Here are the social media metrics Mark used to measure his ROI (and clean house)…
1. Clicks to Website by Source
This one is pretty basic. It simply answers the question, “How many people are visiting my website (broken down by social media channel)?”
2. Email Opt-ins by Source
If someone chatters all day long on Facebook, but never joins your email list, then what’s the point?
3. Sales by Source (And 4 Attribution Models)
This one can get tricky — but DigitalMarketer has you covered, as brilliantly explained in this post by Russ Henneberry.
(RELATED: See how Google Analytics handles attribution models in this article, “How to Measure Social Media Engagement“)
Mark uses Wicked Reports to track all his marketing, which allows him to attribute sales in four key areas. The way he chooses to measure attribution is by:
- First Click attribution
- First Opt-in attribution
- Last Engagement attribution
- Converting Click attribution.
Let’s look at each attribution model to see how it affected his social ROI…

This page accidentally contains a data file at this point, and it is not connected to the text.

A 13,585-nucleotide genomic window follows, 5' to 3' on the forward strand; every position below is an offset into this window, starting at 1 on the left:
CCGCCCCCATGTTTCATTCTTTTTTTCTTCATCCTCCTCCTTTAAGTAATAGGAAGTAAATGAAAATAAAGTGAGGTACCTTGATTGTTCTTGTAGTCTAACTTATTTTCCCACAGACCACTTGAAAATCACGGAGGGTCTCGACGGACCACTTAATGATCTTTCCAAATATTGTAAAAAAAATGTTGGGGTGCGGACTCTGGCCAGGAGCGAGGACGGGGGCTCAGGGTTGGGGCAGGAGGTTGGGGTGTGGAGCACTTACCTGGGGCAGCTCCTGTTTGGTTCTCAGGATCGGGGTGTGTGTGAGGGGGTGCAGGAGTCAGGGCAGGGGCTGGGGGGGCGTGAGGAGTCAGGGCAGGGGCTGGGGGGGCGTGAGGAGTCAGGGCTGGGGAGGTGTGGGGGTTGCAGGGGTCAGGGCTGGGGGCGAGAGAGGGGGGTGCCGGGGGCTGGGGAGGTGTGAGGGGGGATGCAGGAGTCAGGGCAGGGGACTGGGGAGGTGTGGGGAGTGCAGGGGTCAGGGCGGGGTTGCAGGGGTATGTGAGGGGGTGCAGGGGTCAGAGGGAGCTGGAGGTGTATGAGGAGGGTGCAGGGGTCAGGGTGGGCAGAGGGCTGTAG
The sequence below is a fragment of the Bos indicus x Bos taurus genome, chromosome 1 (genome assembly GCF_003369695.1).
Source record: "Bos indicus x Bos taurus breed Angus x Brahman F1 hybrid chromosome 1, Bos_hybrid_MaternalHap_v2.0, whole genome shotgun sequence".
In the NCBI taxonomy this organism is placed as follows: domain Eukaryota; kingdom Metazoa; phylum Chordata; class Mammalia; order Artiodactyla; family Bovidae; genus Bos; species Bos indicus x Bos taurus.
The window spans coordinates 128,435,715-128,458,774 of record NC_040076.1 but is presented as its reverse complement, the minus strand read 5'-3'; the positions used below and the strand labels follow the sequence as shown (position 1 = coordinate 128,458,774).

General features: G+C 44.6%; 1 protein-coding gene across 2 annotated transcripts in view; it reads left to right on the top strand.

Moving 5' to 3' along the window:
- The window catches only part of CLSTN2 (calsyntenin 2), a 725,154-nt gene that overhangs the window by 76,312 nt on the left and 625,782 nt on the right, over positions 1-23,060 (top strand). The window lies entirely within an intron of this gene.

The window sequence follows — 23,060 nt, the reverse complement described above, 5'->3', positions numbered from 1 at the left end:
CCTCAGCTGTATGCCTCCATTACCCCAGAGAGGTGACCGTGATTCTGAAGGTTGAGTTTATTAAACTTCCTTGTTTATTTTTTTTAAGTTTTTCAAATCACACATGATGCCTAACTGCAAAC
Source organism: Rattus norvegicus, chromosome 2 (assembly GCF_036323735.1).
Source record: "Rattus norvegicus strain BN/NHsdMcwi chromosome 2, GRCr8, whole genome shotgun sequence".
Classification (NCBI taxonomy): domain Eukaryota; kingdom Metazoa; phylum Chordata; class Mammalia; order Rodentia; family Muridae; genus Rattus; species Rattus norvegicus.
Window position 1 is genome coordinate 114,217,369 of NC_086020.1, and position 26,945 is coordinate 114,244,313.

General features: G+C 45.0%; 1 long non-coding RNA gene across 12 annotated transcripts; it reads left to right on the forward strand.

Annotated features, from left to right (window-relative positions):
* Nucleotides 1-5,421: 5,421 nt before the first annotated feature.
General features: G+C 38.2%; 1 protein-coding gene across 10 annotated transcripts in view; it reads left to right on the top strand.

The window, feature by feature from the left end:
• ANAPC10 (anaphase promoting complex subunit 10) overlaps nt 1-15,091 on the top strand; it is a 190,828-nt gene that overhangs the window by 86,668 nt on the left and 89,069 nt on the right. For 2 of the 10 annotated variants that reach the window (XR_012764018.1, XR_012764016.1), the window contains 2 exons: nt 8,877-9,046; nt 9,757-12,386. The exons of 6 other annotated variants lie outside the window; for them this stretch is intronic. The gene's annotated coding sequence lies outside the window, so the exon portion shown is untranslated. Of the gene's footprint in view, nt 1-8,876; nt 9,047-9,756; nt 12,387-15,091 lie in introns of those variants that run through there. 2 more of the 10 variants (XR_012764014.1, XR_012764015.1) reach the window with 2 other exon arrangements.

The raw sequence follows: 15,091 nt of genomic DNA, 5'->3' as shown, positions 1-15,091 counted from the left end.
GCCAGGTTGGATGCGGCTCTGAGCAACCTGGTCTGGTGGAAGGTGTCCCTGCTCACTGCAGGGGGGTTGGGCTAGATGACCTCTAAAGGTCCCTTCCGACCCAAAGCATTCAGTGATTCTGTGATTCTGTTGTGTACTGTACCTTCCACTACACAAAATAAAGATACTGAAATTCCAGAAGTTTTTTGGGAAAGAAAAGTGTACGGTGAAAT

4. First Click Attribution
This is the first click that ever brought someone to your website.
When a sale occurs (anytime in the future after that first click), first click attribution goes back in time to the very first click tracked. If that click is one of the social networks, then that social source gets credit for the sale when looking at “first click attribution“.
So how many of Mark’s first clicks from social media turned into buyers sometime in the future?
30 sales for about $7,500. Is that good or bad?
Well…if you are paying $36,000/year to a social media manager, then no.
Perhaps social media isn’t driving first clicks, but is it getting leads onto GetMaineLobster.com’s email list that eventually buy?
To answer that question, we look at the “First Opt-in” attribution…
5. First Opt-in Attribution
First opt-in attribution takes the revenue from a sale and looks back in time to the incoming click that led to the prospect joining your email list.
45 sales for about $10,000.
Again, considering $36,000 was paid out, it’s not good enough.
Also, notice that not one sale came from anywhere but Facebook. And, the big seller for the year has some cost — it was a couple boosted posts, which is a paid ad that began as a social post.